As well as focusing on its strengths, America needs to shore up its defences. This involves hard power as China arms itself, including in novel domains such as space and cyberspace. But it also means striking a balance between protecting intellectual property and sustaining the flow of ideas, people, capital and goods. When universities and Silicon Valley geeks scoff at national-security restrictions they are being naive or disingenuous. But when defence hawks over-zealously call for shutting out Chinese nationals and investment they forget that American innovation depends on a global network.

America and its allies have broad powers to assess who is buying what. However, the West knows too little about Chinese investors and joint-venture partners and their links to the state. Deeper thought about what industries count as sensitive should suppress the impulse to ban everything.

Dealing with China also means finding ways to create trust. Actions that America intends as defensive may appear to Chinese eyes as aggression that is designed to contain it. If China feels that it must fight back, a naval collision in the South China Sea could escalate. Or war might follow an invasion of Taiwan by an angry, hypernationalist China.

A stronger defence thus needs an agenda that fosters the habit of working together, as America and the USSR talked about arms-reduction while threatening mutually assured destruction. China and America do not have to agree for them to conclude it is in their interest to live within norms. There is no shortage of projects to work on together, including North Korea, rules for space and cyberwar and, if Mr Trump faced up to it, climate change.

Such an agenda demands statesmanship and vision. Just now these are in short supply. Mr Trump sneers at the global good, and his base is tired of America acting as the world’s policeman. China, meanwhile, has a president who wants to harness the dream of national greatness as a way to justify the Communist Party’s total control. He sits at the apex of a system that saw engagement by America’s former president, Barack Obama, as something to exploit. Future leaders may be more open to enlightened collaboration, but there is no guarantee.

Three decades after the fall of the Soviet Union, the unipolar moment is over. In China, America faces a vast rival that confidently aspires to be number one. Business ties and profits, which used to cement the relationship, have become one more matter to fight over. China and America desperately need to create rules to help manage the rapidly evolving era of superpower competition. Just now, both see rules as things to break.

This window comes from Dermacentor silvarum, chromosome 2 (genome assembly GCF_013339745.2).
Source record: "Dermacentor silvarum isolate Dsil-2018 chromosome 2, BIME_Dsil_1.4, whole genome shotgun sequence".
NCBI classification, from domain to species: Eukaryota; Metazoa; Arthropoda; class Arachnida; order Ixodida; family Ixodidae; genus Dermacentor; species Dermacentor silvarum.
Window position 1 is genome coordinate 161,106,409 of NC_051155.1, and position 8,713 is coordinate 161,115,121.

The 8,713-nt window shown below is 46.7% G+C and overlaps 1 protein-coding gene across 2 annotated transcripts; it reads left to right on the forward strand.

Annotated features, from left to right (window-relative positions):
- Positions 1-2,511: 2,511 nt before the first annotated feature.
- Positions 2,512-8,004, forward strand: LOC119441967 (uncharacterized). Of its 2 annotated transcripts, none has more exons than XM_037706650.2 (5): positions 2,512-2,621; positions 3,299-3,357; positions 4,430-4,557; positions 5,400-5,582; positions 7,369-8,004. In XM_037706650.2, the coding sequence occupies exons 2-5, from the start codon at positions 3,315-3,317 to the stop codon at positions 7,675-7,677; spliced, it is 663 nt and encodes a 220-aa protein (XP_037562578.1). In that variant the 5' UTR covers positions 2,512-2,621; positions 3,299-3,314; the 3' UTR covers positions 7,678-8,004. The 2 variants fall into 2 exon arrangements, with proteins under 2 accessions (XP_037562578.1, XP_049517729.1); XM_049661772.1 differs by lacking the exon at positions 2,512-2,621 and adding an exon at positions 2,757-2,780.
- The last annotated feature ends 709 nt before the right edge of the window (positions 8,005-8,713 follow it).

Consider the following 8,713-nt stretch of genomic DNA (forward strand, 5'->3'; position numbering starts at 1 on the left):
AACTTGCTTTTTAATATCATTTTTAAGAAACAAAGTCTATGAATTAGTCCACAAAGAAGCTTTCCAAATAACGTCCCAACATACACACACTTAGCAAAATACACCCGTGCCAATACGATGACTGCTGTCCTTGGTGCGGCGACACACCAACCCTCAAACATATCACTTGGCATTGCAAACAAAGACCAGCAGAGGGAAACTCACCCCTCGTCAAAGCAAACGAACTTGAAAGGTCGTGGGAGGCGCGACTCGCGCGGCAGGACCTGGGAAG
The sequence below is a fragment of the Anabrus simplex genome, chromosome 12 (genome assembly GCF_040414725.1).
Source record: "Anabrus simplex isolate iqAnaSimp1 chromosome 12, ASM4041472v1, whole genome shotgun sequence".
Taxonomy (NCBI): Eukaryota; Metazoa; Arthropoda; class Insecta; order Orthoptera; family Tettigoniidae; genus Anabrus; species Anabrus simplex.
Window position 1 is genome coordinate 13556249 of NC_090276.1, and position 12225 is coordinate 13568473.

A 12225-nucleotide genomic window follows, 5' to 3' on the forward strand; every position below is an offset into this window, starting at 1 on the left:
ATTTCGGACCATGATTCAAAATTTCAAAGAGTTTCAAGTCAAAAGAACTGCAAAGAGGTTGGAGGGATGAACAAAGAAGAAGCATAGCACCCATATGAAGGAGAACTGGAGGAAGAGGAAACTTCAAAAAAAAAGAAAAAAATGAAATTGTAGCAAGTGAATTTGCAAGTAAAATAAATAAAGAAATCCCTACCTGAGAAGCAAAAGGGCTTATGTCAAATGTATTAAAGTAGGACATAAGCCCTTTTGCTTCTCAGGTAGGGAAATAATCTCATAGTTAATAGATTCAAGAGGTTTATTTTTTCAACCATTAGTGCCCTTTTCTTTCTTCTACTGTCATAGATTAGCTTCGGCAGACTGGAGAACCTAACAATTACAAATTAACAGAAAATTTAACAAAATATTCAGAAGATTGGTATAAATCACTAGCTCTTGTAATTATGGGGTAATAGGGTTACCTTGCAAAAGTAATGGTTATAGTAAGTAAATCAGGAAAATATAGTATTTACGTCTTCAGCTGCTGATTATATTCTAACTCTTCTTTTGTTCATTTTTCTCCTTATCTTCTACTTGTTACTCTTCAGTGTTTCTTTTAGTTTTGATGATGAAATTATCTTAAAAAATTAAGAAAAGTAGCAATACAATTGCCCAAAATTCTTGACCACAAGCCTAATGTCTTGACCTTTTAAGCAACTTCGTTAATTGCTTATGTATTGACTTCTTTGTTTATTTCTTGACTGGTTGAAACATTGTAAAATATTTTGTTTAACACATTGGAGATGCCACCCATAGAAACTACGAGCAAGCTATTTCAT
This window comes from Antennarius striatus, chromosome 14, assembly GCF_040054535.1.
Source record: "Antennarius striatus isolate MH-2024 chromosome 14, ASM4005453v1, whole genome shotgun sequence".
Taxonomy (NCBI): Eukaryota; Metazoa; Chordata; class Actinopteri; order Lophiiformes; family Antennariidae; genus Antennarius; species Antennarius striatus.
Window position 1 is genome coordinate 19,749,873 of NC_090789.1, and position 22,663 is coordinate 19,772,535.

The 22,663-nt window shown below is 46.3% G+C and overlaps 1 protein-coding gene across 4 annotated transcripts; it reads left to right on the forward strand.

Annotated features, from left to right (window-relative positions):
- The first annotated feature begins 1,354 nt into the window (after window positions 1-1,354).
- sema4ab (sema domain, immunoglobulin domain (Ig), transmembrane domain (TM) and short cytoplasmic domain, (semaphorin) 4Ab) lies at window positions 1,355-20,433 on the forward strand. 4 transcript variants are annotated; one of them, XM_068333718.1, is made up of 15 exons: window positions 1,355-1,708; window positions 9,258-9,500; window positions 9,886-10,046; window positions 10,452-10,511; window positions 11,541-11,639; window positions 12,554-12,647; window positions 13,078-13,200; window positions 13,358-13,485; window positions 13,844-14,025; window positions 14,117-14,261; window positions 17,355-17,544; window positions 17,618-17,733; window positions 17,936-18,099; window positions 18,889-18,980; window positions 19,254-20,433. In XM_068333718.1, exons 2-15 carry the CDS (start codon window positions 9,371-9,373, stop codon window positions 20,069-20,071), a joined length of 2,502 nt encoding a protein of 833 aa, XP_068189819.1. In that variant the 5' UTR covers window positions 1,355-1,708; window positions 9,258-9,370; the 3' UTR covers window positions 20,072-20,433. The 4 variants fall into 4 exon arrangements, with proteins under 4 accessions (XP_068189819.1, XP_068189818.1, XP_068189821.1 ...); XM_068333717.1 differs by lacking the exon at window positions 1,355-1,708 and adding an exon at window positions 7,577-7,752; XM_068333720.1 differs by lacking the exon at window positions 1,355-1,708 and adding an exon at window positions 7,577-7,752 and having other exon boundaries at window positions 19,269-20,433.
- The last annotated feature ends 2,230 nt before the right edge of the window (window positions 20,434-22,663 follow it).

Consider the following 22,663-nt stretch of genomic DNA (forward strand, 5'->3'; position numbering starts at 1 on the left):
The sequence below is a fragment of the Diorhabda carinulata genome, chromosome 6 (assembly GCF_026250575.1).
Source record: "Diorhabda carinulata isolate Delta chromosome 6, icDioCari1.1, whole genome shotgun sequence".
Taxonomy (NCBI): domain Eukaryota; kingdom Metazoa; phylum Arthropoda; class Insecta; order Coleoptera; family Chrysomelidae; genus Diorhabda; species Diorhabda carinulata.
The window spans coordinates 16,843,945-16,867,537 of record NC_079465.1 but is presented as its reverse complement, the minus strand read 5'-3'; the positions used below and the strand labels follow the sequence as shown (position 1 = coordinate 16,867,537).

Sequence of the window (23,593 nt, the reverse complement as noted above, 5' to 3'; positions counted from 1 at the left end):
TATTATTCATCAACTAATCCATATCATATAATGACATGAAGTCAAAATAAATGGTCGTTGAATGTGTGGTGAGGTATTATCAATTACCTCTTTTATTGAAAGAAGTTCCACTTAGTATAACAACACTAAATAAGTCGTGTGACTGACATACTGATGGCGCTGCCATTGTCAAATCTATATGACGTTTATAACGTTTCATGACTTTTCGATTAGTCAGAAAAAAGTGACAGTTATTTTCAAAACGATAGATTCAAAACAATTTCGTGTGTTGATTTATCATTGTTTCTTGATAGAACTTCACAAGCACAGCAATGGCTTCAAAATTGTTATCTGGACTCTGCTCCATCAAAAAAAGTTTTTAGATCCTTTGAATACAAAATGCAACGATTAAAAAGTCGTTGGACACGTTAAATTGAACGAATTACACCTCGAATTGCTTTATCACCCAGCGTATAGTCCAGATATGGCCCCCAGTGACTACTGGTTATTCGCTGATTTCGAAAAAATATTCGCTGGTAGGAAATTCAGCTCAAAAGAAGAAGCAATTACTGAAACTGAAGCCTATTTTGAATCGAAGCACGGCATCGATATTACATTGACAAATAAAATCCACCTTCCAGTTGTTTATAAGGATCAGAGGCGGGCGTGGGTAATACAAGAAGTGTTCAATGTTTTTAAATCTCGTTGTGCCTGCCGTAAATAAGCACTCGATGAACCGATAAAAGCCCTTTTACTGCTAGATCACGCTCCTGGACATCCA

Monetary policy

The market believes the Fed will cut rates by September. Should it?

The case for and against responding to investors’ tantrums



THE FEDERAL RESERVE is changing direction. In December it predicted that it would raise the federal funds rate twice in 2019, to 2.75-3.0%. In March it thought it would hold rates steady instead. Investors now think there is a one-in-five chance that it will cut rates at its meeting on June 19th, and a 95% chance that it will do so by September (see chart). Jerome Powell, the Fed’s chairman, has said it is “ready to act”.

The reason for the change is a darkening world economy, caused primarily by the failure of America and China to strike a deal to bring their trade war to an end. Yet for all the ructions, the visible impact on America’s hard economic data has so far been relatively small. True, American firms hired only 75,000 workers in May, on first estimate, well below the recent monthly average. But jobs data are volatile, and the unemployment rate is a very low 3.6%.

Where the pain of the trade war has shown up is mainly in financial markets. The ten-year Treasury yield, for instance, was 2.5% in early May but has since fallen to 2.1% as investors have rushed to safety and anticipated rate cuts. Large moves like these raise an uncomfortable question for the Fed. Should it yield to the market, thereby risking the appearance that monetary policy is set by traders? Or should it consider only backward-looking economic data, which move slowly?




Markets provide the aggregated wisdom of a crowd of individuals with money on the line. In most contexts their forecasts will outperform those of a financially disinterested committee, even one made up of experts. But there are other reasons why an apparent discrepancy between the two may endure.

The first is that there is not really a discrepancy at all. Suppose the Fed and the market make the same judgment about the risk of an economic shock such as a trade war. “The Fed has the luxury of more time,” says Torsten Slok, an economist at Deutsche Bank. It can wait to see what happens before changing policy, whereas investors must hedge their bets immediately to account for even unlikely events.

The second is that markets agree with the central bank about the economic outlook, but are confused about how it will act. “The Fed might have failed to communicate well,” says Frederic Mishkin, a former rate-setter.